For women, including those over 45, studies have shown that QiGong practice raises estrogen levels. This is highly desirable because reduced estrogen levels after menopause cause a loss of calcium from the bones and increase the risk of osteoporosis and heart disease.
Treating Eating Disorders
Women suffer from eating disorders ten times as often as men. Although often thought of as an adult problem, anorexia and bulimia most often start in the teenage years while the sufferer is still at home. Although I am unaware of any studies on the effectiveness of Tai Chi as therapy for anorexia or bulimia, the underlying issues and symptomology seem to suggest that much of the treatment criteria are embodied in Tai Chi practice.
For example, it is recommended that anorexia or bulimia sufferers strengthen their inner core of self and self-worth. The self-esteem that T'ai Chi practice builds and encourages can be a highly effective way to discover the power within one's self. The need for a restoration of biochemical and hormonal balance may be facilitated with Tai Chi's ability to create a homeostatic effect throughout the body, not only physically, but also mentally and emotionally. Tai Chi addresses the need to balance internal rhythms and needs with life's demands by those who practice it so they can become quietly mindful of subtle feelings and needs before they become a crisis born out in acute stress or panic.
Mood swings and depression are a part of bulimic bingeing, and feelings of lack of personal control are a part of many teenagers' anorexia or bulimia. Food, or denying ourselves food, provides us with a feeling of self-control over a world out of control. T'ai Chi's regular practice is designed to help us realize that we have a great deal of control over how we are impacted by the world. This centering enables us to feel more accepting of the fact that much of the world is beyond our control.
Preparing for Childbirth
Tai Chi has much to offer a pregnant woman, if practiced very gently and with care. It is a slow and gentle exercise that can be performed by most pregnant women. Its gentleness and relaxed motion promote the circulation of energy and blood throughout the body, while its smooth abdominal breathing fully oxygenates the bodies of both mother and child. However, only practice when it feels good and never strain yourself. Rest whenever you need to and modify or forego any movement or exercise that doesn't feel right. (Find a DVD specifically for women durning maternity in our DVD section.)
Tai Chi breathing is a wonderful way to prepare for delivery. The famous Lamaze Technique is based on QiGong breathing techniques and pain-management tools. This aspect of Tai Chi makes it perhaps the most effective exercise to prepare you for a safe, natural childbirth. Remember to breathe.
Although T'ai Chi is very gentle, some postures may be too low or somewhat strenuous for pregnant women. Do not practice these or adjust them so they are less strenuous. As your pregnancy progresses, change your T'ai Chi to make it less strenuous with each passing month. Always go slow and listen to your body. Do not do anything that doesn't feel good. Be sure your physician approves of T'ai Chi before beginning classes.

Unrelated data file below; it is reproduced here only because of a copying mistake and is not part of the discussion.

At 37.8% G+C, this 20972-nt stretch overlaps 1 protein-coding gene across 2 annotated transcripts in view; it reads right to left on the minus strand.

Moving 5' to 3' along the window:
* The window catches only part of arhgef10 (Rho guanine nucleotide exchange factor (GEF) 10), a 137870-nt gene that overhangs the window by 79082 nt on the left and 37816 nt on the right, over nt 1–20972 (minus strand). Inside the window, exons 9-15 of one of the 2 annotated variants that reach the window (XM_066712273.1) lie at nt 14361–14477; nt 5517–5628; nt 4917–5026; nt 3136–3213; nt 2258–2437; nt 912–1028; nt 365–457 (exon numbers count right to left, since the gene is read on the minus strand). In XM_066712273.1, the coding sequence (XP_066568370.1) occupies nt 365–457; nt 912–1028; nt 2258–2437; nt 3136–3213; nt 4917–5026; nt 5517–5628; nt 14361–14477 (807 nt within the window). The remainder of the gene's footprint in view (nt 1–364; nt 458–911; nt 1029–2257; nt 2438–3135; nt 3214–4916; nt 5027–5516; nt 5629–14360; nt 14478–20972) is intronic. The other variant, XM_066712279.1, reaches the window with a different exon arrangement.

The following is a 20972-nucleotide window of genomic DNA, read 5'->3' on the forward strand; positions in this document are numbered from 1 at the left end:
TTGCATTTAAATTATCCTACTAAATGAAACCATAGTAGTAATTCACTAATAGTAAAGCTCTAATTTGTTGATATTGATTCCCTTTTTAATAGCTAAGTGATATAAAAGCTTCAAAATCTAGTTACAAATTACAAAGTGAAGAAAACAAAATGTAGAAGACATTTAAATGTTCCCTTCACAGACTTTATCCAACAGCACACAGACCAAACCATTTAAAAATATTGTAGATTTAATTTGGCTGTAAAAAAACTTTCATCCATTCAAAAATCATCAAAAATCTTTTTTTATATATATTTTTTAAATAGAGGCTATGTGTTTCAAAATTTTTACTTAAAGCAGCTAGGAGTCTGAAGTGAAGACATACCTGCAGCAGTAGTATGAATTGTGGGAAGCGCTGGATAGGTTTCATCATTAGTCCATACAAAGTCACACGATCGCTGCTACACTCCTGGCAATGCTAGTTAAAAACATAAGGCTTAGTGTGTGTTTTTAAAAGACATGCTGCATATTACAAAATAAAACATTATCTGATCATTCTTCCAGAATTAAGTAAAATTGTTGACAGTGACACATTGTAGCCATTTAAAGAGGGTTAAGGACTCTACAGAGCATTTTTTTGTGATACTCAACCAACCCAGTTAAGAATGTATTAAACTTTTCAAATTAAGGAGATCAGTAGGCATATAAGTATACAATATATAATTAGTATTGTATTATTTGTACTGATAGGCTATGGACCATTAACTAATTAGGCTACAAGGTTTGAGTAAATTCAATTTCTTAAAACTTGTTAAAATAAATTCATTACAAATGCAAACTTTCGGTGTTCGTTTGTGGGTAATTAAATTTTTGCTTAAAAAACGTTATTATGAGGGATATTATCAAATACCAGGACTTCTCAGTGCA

Tai Chi for Men
Just as Tai Chi can help women to develop their powerful dynamic side, Tai Chi helps men develop their passive or receptive side as well, thereby helping men to become better homemakers and parents.
Tai Chi's goal is to strike a balance between our dynamic (male/yang) side and our receptive (female/yin) side. Men and women have both qualities, and T'ai Chi helps us balance them.
Tai Chi helps us let go of old self-concepts and prejudices, just as it teaches us to let go of tensions and fears. As our physical bodies relax and become more fluid, we become more flexible mentally and emotionally as well.
However, Tai Chi can help you be that big strapping stud of an athlete as well. In fact, maybe it can help you keep up with the women who are advancing in every sport today.
Weight Training
Gil Messenger, a student of Master Kuo Lien-ying, was a sports trainer as well as a T'ai Chi instructor. He often taught a form of QiGong meditation to weight trainers, who were surprised to discover that they could then lift more weight. We think when we are pumped and straining we are more powerful, but these weight lifters discovered that by allowing the body to let go, to fill with light, and to move from a calm center, they increased their physical power.
At an American QiGong Association conference in San Francisco, I had the pleasure to meet a golf coach who had worked with Tiger Woods, and in fact written a book about Tiger's incredible, almost super-human golf swing. His book theorized that the reason for Tiger's immense power was that as a young child he had practiced QiGong exercises with his dad. This introduced him to “feeling” his swing in a heightened way, and also taught him to swing from the dan tien at a very young age. You see the results, as Tiger has dominated professional golf for many years of his career. Another reason all children should be learning T’ai Chi and QiGong from kindergarten through university.
In golf, instructors encourage you to swing with the belly button. This is another way of saying to swing with the dan tien. Many golfers discover that they can drive the ball much farther after practicing Tai Chi for only a few months.
Also, T'ai Chi's relaxed motion allows the limbs to be swung by the dan tien's motion with no muscle resistance. This in turn allows the entire force of the dan tien's turning to be projected outward through the hands and club into the ball.
The concept of swinging from the dan tien may also help reduce "golfer's back" problems. By thinking of swinging from below the navel (or dan tien) rather than from the navel, there is less twisting of the lower back.
Tennis and Racquetball
The same force used in golf is brought to bear in tennis and racquetball. If you play tennis or racquetball, you will also find an increased sense of control. Sometimes tennis players will describe a sense of slowing down, as if Tai Chi practice made the game seem a bit slower than before.
Tennis players will also often discover less pressure in the knees after practicing Tai Chi. Consciously moving from the dan tien can bring less pressure to bear on the knees when coming to an abrupt halt because when the head or upper body leads the movement, the knees must work harder to stop your momentum. Tai Chi can also give you an off day exercise that is soothing to the joints, but still keeps the mind and body working together at a fine edge. You may be able to have fewer days on the court, while still improving your game, which may save your knees as well.